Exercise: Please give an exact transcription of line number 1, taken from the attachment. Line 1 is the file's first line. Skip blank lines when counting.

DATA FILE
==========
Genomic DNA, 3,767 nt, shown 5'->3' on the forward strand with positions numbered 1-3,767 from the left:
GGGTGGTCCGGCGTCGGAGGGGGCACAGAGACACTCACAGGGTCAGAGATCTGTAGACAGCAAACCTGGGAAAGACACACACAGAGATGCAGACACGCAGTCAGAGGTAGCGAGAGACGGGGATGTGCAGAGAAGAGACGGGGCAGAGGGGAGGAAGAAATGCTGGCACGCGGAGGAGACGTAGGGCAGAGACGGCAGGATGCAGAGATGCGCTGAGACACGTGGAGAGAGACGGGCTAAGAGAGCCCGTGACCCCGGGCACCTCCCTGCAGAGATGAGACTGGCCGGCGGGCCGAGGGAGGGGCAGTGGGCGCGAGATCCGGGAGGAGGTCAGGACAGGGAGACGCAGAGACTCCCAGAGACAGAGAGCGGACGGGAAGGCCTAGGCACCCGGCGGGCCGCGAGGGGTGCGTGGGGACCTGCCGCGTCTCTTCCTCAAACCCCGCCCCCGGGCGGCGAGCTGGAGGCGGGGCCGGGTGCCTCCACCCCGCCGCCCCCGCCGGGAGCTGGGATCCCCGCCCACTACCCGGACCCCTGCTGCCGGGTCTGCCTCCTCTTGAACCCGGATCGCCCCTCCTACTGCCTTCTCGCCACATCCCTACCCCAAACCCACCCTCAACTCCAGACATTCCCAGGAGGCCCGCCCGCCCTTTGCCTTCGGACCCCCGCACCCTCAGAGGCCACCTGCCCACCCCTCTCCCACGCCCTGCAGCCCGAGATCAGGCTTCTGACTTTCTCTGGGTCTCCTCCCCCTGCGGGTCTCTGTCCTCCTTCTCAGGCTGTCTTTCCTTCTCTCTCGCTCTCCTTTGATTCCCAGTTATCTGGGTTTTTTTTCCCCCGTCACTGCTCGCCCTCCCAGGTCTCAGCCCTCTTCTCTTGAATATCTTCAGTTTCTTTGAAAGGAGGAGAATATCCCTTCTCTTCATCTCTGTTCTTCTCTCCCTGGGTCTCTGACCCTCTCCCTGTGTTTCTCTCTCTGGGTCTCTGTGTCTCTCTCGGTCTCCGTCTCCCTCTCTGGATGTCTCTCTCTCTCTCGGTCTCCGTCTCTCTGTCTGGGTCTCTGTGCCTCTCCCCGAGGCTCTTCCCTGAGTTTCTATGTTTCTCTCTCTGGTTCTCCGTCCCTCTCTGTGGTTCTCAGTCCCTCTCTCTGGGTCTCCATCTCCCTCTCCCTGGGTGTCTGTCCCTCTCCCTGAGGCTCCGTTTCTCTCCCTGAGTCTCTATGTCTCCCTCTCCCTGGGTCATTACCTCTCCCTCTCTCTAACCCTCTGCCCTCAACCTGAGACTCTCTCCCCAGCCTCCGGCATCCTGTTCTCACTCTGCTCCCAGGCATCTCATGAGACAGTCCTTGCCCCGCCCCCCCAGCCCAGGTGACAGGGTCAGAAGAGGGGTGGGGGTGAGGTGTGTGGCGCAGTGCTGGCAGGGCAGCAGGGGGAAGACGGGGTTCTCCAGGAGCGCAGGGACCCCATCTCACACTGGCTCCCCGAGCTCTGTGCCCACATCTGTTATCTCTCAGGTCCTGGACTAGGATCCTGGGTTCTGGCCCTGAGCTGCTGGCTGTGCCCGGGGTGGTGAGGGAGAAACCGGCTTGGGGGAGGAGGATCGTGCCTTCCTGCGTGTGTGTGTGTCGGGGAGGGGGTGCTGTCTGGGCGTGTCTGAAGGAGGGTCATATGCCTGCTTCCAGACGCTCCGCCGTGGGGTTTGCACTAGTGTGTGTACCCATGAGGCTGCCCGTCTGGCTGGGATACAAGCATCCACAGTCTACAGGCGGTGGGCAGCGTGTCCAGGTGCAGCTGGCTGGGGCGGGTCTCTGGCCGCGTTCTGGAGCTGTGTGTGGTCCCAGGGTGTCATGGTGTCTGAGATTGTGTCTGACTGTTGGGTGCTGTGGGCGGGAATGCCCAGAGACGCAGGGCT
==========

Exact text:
Genomic DNA, 3,767 nt, shown 5'->3' on the forward strand with positions numbered 1-3,767 from the left: